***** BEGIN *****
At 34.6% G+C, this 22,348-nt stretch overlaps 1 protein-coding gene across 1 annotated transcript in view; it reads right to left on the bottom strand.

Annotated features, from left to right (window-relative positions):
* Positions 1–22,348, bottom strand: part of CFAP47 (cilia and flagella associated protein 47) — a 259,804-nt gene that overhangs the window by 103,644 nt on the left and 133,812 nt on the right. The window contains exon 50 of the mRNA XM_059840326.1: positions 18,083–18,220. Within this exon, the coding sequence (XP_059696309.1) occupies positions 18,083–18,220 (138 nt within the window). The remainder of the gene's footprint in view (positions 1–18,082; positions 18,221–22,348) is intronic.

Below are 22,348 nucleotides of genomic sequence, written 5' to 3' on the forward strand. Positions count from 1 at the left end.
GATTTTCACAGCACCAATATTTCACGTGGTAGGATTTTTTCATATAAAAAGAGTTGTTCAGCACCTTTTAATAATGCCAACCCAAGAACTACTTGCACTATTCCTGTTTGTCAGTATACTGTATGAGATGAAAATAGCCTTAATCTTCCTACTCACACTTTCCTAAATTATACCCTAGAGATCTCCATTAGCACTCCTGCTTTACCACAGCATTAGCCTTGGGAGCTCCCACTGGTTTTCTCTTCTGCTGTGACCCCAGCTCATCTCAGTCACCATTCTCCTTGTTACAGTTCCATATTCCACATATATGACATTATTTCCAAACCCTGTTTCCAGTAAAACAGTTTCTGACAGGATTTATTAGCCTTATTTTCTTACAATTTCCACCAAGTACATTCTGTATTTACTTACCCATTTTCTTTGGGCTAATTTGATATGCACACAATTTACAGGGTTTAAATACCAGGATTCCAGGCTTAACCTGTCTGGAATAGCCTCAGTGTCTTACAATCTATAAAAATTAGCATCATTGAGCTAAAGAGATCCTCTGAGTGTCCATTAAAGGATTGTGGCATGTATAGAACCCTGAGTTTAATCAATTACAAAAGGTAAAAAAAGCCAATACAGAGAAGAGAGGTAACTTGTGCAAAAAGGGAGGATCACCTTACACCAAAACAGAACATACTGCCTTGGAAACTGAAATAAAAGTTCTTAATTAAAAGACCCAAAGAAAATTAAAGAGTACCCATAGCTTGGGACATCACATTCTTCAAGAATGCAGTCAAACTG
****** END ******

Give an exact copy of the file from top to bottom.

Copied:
At 34.6% G+C, this 22,348-nt stretch overlaps 1 protein-coding gene across 1 annotated transcript in view; it reads right to left on the bottom strand.

Annotated features, from left to right (window-relative positions):
* Positions 1–22,348, bottom strand: part of CFAP47 (cilia and flagella associated protein 47) — a 259,804-nt gene that overhangs the window by 103,644 nt on the left and 133,812 nt on the right. The window contains exon 50 of the mRNA XM_059840326.1: positions 18,083–18,220. Within this exon, the coding sequence (XP_059696309.1) occupies positions 18,083–18,220 (138 nt within the window). The remainder of the gene's footprint in view (positions 1–18,082; positions 18,221–22,348) is intronic.

Below are 22,348 nucleotides of genomic sequence, written 5' to 3' on the forward strand. Positions count from 1 at the left end.
GATTTTCACAGCACCAATATTTCACGTGGTAGGATTTTTTCATATAAAAAGAGTTGTTCAGCACCTTTTAATAATGCCAACCCAAGAACTACTTGCACTATTCCTGTTTGTCAGTATACTGTATGAGATGAAAATAGCCTTAATCTTCCTACTCACACTTTCCTAAATTATACCCTAGAGATCTCCATTAGCACTCCTGCTTTACCACAGCATTAGCCTTGGGAGCTCCCACTGGTTTTCTCTTCTGCTGTGACCCCAGCTCATCTCAGTCACCATTCTCCTTGTTACAGTTCCATATTCCACATATATGACATTATTTCCAAACCCTGTTTCCAGTAAAACAGTTTCTGACAGGATTTATTAGCCTTATTTTCTTACAATTTCCACCAAGTACATTCTGTATTTACTTACCCATTTTCTTTGGGCTAATTTGATATGCACACAATTTACAGGGTTTAAATACCAGGATTCCAGGCTTAACCTGTCTGGAATAGCCTCAGTGTCTTACAATCTATAAAAATTAGCATCATTGAGCTAAAGAGATCCTCTGAGTGTCCATTAAAGGATTGTGGCATGTATAGAACCCTGAGTTTAATCAATTACAAAAGGTAAAAAAAGCCAATACAGAGAAGAGAGGTAACTTGTGCAAAAAGGGAGGATCACCTTACACCAAAACAGAACATACTGCCTTGGAAACTGAAATAAAAGTTCTTAATTAAAAGACCCAAAGAAAATTAAAGAGTACCCATAGCTTGGGACATCACATTCTTCAAGAATGCAGTCAAACTG